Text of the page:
Re: Interesting quote on the omni/veg relationship
I totally relate...for the new year we went to visit friends we hadn't seen in 14 years. When we started talking about what to have for dinner, my husband looked at me, and said, "what do you want?" and then he looked at our friends and said "she's vegetarian." They freaked out!! They were going to have steak...which is OK as long as they don't expect me to eat it, but I was not going to launch into some rant on the health and ethical reasons not to eat animal products. They were like, Oh MY GOD!!! what are we going to do?? So, they went to the grocery store to pick up some things, and when they came back they had a whole bag of "veggie stuff" ( they had NO idea what to buy...but it was a sweet gesture). Then I got the whole fire-squad of questions. I do not feel morally superior to meat eaters or those who consume dairy...I just feel thankful that I know better and if people are interested, I try to show them how to incorporate more veg recipes into their diet and maybe how to use tofu. My friends were really interested in learning how to use it! I sent them a whole slew of recipes last night! Baby-steps! :D
I agree with Dafodil that I don't feel superior to meaters, but they certainly do seem to feel threatened by our standards, don't they?
Sandhya, I honestly believe their "What, you think you're BETTER than me?" attitude stems from guilt. I think many of them resent that you are more educated & more disciplined than they are.
My mother asked me once if I thought I was better than she is, because I am veg. I said, "No. I'm just more compassionate than you are."
Well, it just so happens that I feel a more compassionate being isbetter than a less compassionate being. Call me judgemental, call me close minded, call me whatever you want, but a more compassionate view is a more evolved world view.
PS -- My veganism is not based on self-denial, but rather a choice of living more compassionately, a willingness to share my world view of rights for all with others unlike myself.
"What you do to one, you do to all." --Robin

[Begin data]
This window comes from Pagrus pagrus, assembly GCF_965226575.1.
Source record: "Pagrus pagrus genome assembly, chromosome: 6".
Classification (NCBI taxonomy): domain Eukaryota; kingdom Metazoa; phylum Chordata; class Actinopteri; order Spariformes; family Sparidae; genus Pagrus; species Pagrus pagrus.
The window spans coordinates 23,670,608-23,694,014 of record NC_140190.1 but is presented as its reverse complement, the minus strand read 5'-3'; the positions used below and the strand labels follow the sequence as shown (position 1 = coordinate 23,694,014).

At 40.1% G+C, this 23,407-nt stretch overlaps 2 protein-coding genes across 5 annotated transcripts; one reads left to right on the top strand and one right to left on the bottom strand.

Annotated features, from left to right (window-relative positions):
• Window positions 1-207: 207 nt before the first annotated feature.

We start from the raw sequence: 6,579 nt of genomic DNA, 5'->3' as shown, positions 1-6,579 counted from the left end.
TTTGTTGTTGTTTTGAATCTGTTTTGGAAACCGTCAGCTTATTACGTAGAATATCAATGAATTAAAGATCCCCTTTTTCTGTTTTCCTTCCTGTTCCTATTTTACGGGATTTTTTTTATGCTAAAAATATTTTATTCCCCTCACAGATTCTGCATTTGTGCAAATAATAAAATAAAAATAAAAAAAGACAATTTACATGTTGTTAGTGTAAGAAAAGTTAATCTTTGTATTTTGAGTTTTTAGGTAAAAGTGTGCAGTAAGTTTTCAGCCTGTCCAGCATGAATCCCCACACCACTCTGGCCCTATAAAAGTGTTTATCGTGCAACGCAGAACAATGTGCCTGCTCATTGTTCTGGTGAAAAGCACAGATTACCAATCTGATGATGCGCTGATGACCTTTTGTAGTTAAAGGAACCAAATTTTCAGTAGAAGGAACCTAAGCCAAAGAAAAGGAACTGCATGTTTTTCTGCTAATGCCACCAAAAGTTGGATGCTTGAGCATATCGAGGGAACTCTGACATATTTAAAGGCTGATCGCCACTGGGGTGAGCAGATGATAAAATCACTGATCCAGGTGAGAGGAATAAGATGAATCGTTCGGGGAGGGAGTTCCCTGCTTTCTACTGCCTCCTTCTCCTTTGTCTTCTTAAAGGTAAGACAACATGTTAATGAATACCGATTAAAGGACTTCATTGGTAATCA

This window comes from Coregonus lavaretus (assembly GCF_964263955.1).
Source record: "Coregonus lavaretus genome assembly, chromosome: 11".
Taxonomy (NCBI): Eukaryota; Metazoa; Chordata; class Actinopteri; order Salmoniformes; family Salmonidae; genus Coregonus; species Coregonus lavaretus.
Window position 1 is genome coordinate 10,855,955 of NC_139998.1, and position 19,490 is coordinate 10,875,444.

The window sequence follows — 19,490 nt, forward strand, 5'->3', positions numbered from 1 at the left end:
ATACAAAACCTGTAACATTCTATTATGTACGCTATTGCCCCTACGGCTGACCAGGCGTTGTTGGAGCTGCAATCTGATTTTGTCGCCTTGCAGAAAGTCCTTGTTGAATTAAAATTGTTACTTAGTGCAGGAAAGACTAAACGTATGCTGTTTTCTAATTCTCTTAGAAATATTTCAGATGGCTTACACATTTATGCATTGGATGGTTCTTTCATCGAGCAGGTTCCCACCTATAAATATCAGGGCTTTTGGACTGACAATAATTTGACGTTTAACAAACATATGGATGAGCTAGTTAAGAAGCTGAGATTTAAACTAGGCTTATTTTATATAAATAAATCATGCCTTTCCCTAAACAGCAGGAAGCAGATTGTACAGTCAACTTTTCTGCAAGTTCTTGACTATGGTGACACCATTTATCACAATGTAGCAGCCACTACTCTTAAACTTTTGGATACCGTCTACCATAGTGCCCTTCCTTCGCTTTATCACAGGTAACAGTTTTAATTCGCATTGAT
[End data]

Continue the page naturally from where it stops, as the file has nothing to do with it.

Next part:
In her book "living among meat eaters" Carol Adams says something to the effect of vegetarians being the "silent guest," or something to that effect. We represent, to the meat eater, what they are not eating. Without doing anything except being present, we are forcing them to confront who they are and what they eat. She says this so eloquently...I love her book. It helped me out alot in navigating my relationships with meat eaters.
I have also encountered the "you think you're better than omnivores" assumption. It's annoying, but I have a few lines that I have used to dissapate the tension that may arise from such an assumption:
1. I won't preach to you, if you don't preach to me.
2. I'd rather just eat my food than have to explain it, but if you insist, maybe we can talk about it later.
3. I'm not a spokesperson for all veg*ns.
It's the assumption behind that last one that puts me in a tough spot. If you are the lone veg*n in a group of omnivores, it is assumed that you are the spokesperson for an entire category of people. If they've ever met an annoying veg*n, then they will use that to say that all veg*ns are annoying. The logic is as faulty as saying you once dated a Mary, and she broke your heart, so you will always assume anyone named Mary will be a heartbreaker.
I find that my veg*nism isn't as strict as others'. I also don't call myself a vegan any more (to be fair to those who are really vegan). I'm just a vegetarian who also doesn't eat eggs or dairy. I used to be more strict, but have settled into this particular shade of veg*nism, and I'm fine with that.
I just want to eat my food, not have to explain it. And, really, omnivores shuoldn't fuss so much, because we veggies tend to be rather creative when faced with food choices. I mean, I'm sure I'm not the only queen of the salad sandwich, right? I usually pack a snack bag where ever I go.
Joelle... You read my mind! Your #1-3 are EXACTLY the same as mine. Well said.
When people met me for the first time and found out that I was veg, they used to demand to know for how long have I been veg? Like if it had only been a month or something that it was some short-lived fad that I was experimenting with. (Well every life change has to start somewhere, even marriage, there is a time in every marriage when it has only been a month, a year, etc. it doesn't mean it won't last). I have even been told that I would "grow out of it". Well it has been over 5 years and I am very happy with it.